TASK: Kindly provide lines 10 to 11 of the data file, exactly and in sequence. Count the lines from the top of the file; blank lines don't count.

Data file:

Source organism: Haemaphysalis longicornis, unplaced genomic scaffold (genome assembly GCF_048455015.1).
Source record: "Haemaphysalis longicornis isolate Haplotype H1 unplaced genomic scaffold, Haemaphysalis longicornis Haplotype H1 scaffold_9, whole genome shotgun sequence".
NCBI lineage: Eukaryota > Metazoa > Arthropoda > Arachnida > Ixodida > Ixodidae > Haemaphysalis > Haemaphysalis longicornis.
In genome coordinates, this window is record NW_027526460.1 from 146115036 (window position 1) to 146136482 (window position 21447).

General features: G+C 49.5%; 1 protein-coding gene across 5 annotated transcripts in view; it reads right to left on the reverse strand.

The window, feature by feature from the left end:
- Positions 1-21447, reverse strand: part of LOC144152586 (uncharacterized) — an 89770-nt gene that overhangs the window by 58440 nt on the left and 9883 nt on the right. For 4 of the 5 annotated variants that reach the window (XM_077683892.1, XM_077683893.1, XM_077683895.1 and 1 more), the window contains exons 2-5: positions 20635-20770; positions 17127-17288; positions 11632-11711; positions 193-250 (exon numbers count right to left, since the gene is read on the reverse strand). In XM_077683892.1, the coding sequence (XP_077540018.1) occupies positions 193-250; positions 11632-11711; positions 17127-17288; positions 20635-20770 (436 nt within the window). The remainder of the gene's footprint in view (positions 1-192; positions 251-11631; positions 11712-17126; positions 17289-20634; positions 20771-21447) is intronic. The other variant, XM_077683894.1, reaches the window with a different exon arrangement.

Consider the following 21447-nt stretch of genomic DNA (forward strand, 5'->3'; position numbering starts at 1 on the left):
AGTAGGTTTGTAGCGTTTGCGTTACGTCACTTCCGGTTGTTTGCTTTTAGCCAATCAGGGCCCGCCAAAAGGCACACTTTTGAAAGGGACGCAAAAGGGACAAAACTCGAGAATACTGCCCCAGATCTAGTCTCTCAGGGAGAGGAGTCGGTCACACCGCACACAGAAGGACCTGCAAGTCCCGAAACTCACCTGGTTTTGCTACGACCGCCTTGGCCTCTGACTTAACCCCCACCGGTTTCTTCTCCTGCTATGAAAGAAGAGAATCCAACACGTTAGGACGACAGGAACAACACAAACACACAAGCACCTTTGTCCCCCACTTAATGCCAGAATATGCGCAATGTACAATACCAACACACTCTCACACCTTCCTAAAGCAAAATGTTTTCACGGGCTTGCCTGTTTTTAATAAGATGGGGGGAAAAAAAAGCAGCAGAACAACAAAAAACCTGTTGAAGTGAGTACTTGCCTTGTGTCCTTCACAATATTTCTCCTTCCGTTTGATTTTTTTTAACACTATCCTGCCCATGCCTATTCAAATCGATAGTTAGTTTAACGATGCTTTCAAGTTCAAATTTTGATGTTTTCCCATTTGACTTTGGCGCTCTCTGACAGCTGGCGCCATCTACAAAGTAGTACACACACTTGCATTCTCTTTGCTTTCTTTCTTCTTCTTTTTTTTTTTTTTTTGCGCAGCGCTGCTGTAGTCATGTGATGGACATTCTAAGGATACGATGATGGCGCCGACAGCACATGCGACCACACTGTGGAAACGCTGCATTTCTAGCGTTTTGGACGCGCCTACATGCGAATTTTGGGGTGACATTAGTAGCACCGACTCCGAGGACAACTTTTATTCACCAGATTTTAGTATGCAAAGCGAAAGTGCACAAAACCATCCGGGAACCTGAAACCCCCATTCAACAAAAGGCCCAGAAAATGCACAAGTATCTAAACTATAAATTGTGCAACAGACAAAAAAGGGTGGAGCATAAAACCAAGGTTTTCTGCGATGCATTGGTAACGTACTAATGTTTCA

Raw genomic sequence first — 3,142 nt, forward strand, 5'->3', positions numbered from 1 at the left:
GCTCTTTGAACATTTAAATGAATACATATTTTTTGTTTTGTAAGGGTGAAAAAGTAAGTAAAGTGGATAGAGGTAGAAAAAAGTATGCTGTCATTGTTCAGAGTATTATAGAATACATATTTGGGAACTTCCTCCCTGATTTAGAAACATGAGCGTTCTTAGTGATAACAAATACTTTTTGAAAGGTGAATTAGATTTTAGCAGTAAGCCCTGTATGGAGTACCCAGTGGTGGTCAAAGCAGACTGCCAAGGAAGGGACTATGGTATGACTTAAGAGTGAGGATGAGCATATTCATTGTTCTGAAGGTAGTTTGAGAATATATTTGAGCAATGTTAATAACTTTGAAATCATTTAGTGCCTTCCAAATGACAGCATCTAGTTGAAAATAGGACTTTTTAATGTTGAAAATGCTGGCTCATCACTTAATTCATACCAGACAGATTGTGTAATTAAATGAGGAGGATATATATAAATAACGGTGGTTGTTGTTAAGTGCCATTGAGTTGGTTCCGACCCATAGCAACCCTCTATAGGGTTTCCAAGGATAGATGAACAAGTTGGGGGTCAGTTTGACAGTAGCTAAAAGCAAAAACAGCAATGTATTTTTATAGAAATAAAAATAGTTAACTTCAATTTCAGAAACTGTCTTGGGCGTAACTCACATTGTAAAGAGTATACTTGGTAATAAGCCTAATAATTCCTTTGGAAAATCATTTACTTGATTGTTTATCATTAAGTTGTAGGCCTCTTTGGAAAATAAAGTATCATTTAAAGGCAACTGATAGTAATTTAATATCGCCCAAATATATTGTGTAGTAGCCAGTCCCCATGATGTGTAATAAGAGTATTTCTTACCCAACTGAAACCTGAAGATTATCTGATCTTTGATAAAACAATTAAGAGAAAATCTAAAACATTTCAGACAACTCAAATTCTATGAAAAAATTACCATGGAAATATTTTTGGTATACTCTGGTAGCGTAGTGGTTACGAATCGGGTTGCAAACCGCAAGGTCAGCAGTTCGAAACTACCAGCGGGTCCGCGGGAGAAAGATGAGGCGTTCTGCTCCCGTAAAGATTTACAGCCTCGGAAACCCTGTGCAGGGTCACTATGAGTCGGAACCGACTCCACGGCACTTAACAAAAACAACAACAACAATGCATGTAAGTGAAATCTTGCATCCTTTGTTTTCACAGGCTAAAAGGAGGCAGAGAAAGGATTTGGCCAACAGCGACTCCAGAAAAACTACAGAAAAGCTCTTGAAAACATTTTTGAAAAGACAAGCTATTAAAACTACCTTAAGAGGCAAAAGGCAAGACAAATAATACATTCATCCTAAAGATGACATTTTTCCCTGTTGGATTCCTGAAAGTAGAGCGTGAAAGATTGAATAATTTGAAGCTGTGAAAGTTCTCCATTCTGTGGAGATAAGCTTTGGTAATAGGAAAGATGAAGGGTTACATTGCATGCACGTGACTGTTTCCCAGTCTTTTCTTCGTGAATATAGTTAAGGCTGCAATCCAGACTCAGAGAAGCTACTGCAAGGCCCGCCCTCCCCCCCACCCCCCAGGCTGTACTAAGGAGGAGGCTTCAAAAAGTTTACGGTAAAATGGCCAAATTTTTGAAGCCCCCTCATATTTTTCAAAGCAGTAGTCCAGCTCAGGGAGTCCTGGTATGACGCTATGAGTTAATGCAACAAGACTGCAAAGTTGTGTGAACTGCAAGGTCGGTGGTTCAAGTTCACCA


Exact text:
Raw genomic sequence first — 3,142 nt, forward strand, 5'->3', positions numbered from 1 at the left:
GCTCTTTGAACATTTAAATGAATACATATTTTTTGTTTTGTAAGGGTGAAAAAGTAAGTAAAGTGGATAGAGGTAGAAAAAAGTATGCTGTCATTGTTCAGAGTATTATAGAATACATATTTGGGAACTTCCTCCCTGATTTAGAAACATGAGCGTTCTTAGTGATAACAAATACTTTTTGAAAGGTGAATTAGATTTTAGCAGTAAGCCCTGTATGGAGTACCCAGTGGTGGTCAAAGCAGACTGCCAAGGAAGGGACTATGGTATGACTTAAGAGTGAGGATGAGCATATTCATTGTTCTGAAGGTAGTTTGAGAATATATTTGAGCAATGTTAATAACTTTGAAATCATTTAGTGCCTTCCAAATGACAGCATCTAGTTGAAAATAGGACTTTTTAATGTTGAAAATGCTGGCTCATCACTTAATTCATACCAGACAGATTGTGTAATTAAATGAGGAGGATATATATAAATAACGGTGGTTGTTGTTAAGTGCCATTGAGTTGGTTCCGACCCATAGCAACCCTCTATAGGGTTTCCAAGGATAGATGAACAAGTTGGGGGTCAGTTTGACAGTAGCTAAAAGCAAAAACAGCAATGTATTTTTATAGAAATAAAAATAGTTAACTTCAATTTCAGAAACTGTCTTGGGCGTAACTCACATTGTAAAGAGTATACTTGGTAATAAGCCTAATAATTCCTTTGGAAAATCATTTACTTGATTGTTTATCATTAAGTTGTAGGCCTCTTTGGAAAATAAAGTATCATTTAAAGGCAACTGATAGTAATTTAATATCGCCCAAATATATTGTGTAGTAGCCAGTCCCCATGATGTGTAATAAGAGTATTTCTTACCCAACTGAAACCTGAAGATTATCTGATCTTTGATAAAACAATTAAGAGAAAATCTAAAACATTTCAGACAACTCAAATTCTATGAAAAAATTACCATGGAAATATTTTTGGTATACTCTGGTAGCGTAGTGGTTACGAATCGGGTTGCAAACCGCAAGGTCAGCAGTTCGAAACTACCAGCGGGTCCGCGGGAGAAAGATGAGGCGTTCTGCTCCCGTAAAGATTTACAGCCTCGGAAACCCTGTGCAGGGTCACTATGAGTCGGAACCGACTCCACGGCACTTAACAAAAACAACAACAACAATGCATGTAAGTGAAATCTTGCATCCTTTGTTTTCACAGGCTAAAAGGAGGCAGAGAAAGGATTTGGCCAACAGCGACTCCAGAAAAACTACAGAAAAGCTCTTGAAAACATTTTTGAAAAGACAAGCTATTAAAACTACCTTAAGAGGCAAAAGGCAAGACAAATAATACATTCATCCTAAAGATGACATTTTTCCCTGTTGGATTCCTGAAAGTAGAGCGTGAAAGATTGAATAATTTGAAGCTGTGAAAGTTCTCCATTCTGTGGAGATAAGCTTTGGTAATAGGAAAGATGAAGGGTTACATTGCATGCACGTGACTGTTTCCCAGTCTTTTCTTCGTGAATATAGTTAAGGCTGCAATCCAGACTCAGAGAAGCTACTGCAAGGCCCGCCCTCCCCCCCACCCCCCAGGCTGTACTAAGGAGGAGGCTTCAAAAAGTTTACGGTAAAATGGCCAAATTTTTGAAGCCCCCTCATATTTTTCAAAGCAGTAGTCCAGCTCAGGGAGTCCTGGTATGACGCTATGAGTTAATGCAACAAGACTGCAAAGTTGTGTGAACTGCAAGGTCGGTGGTTCAAGTTCACCA